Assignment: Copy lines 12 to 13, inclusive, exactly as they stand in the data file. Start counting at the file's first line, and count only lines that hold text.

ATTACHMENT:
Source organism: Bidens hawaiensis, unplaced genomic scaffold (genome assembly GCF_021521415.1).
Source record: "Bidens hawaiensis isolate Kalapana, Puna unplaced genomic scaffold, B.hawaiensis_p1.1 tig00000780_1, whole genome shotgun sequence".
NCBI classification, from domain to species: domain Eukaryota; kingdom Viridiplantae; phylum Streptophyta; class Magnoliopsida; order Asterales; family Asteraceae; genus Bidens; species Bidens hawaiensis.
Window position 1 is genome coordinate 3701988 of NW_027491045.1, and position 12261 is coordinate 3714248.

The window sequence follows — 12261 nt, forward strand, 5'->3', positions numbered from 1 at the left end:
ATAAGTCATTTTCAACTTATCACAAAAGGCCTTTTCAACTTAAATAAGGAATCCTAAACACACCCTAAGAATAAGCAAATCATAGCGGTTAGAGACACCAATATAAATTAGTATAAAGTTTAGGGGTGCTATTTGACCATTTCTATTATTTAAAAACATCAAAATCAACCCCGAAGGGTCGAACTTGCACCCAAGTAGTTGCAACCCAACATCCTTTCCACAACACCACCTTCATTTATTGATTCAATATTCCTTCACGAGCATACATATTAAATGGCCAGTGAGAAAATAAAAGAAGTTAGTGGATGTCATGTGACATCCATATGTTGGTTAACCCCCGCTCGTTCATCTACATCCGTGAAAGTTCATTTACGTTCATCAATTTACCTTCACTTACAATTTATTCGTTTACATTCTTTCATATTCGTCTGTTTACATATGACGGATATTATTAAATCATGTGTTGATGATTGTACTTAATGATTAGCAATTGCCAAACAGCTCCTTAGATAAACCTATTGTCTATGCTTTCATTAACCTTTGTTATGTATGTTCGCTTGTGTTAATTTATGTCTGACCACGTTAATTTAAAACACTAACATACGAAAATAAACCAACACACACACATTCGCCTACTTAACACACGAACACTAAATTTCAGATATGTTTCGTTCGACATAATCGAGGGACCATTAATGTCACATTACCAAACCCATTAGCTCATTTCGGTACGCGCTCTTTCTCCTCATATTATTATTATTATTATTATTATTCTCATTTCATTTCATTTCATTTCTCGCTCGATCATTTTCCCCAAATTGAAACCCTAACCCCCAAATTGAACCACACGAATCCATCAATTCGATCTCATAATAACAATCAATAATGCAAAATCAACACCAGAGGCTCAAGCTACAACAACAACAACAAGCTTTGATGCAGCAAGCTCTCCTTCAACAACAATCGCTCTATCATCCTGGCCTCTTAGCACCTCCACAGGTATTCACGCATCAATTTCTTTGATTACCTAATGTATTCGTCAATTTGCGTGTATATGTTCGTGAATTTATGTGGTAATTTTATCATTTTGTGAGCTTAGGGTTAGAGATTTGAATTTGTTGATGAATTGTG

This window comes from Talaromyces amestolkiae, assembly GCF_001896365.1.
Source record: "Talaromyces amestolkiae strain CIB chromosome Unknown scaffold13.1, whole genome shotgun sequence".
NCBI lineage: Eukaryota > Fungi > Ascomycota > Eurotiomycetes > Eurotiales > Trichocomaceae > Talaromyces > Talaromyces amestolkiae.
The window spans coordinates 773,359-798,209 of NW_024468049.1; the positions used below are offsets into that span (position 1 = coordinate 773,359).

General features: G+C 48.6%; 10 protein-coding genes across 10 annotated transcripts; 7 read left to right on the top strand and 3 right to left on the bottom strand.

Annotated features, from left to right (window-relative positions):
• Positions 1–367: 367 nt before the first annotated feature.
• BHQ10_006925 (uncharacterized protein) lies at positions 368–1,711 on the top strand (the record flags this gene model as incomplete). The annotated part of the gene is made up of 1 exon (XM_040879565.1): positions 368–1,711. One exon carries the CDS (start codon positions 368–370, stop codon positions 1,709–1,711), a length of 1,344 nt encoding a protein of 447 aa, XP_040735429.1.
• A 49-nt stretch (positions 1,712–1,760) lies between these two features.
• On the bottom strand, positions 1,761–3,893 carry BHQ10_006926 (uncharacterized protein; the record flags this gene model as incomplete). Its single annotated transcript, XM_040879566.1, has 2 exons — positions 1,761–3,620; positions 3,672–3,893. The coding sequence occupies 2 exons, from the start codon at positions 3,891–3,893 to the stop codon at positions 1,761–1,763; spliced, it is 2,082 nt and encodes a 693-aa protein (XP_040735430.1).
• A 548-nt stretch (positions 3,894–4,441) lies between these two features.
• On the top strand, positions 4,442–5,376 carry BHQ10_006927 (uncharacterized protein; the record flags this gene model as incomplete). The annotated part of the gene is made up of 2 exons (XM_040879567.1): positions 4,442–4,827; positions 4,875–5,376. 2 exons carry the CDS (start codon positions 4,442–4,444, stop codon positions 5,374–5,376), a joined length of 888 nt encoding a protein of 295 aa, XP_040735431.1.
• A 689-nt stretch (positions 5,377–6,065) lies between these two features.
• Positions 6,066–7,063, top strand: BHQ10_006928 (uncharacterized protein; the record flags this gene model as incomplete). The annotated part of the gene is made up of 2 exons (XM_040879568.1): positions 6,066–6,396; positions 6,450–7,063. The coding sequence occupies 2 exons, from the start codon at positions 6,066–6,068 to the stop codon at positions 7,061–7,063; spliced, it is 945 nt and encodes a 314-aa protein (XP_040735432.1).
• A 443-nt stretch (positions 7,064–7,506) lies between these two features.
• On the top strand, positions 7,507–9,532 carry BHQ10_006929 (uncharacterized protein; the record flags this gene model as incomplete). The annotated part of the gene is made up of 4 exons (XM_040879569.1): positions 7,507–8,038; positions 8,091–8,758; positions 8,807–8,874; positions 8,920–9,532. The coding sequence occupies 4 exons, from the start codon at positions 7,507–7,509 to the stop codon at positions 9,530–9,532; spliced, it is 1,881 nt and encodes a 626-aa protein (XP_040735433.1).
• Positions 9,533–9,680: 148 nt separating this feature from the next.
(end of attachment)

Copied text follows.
Annotated features, from left to right (window-relative positions):
• Positions 1–367: 367 nt before the first annotated feature.